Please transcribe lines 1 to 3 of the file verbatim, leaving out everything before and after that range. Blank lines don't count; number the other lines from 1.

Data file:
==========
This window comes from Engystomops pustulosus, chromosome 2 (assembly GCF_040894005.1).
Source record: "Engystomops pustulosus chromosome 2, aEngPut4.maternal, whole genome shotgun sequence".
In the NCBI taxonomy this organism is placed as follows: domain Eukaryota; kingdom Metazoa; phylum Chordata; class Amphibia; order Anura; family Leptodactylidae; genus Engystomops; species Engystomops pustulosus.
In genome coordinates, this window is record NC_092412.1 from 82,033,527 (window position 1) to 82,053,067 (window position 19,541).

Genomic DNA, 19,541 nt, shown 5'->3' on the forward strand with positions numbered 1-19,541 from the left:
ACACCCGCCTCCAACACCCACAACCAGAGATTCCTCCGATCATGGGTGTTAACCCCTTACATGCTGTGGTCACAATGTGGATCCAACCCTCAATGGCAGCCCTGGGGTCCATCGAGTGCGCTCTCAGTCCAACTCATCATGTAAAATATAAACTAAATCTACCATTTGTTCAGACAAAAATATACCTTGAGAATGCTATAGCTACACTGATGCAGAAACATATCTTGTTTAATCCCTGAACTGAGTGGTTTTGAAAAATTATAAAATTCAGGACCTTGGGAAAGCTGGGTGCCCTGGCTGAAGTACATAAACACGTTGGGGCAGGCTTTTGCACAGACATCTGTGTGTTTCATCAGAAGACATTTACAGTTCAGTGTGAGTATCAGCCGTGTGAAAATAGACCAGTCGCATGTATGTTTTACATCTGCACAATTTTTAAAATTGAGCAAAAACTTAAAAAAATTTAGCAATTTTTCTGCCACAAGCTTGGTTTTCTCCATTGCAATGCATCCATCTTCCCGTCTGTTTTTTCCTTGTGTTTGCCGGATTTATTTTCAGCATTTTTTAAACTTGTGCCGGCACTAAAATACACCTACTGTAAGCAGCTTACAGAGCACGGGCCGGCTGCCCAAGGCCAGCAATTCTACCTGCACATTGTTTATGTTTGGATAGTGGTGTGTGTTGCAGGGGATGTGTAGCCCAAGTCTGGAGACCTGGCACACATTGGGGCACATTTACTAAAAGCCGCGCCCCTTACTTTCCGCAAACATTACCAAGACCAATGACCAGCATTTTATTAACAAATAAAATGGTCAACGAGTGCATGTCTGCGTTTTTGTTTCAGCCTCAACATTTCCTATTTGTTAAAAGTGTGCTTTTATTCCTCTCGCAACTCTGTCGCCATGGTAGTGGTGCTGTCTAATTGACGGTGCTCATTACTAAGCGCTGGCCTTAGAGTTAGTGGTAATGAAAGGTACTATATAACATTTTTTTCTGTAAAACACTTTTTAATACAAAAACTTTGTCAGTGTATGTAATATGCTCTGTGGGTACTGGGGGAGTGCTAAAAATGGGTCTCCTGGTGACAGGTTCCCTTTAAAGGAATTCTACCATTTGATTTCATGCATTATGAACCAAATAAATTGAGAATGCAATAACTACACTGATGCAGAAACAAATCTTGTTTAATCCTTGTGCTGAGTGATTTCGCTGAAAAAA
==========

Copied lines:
This window comes from Engystomops pustulosus, chromosome 2 (assembly GCF_040894005.1).
Source record: "Engystomops pustulosus chromosome 2, aEngPut4.maternal, whole genome shotgun sequence".
In the NCBI taxonomy this organism is placed as follows: domain Eukaryota; kingdom Metazoa; phylum Chordata; class Amphibia; order Anura; family Leptodactylidae; genus Engystomops; species Engystomops pustulosus.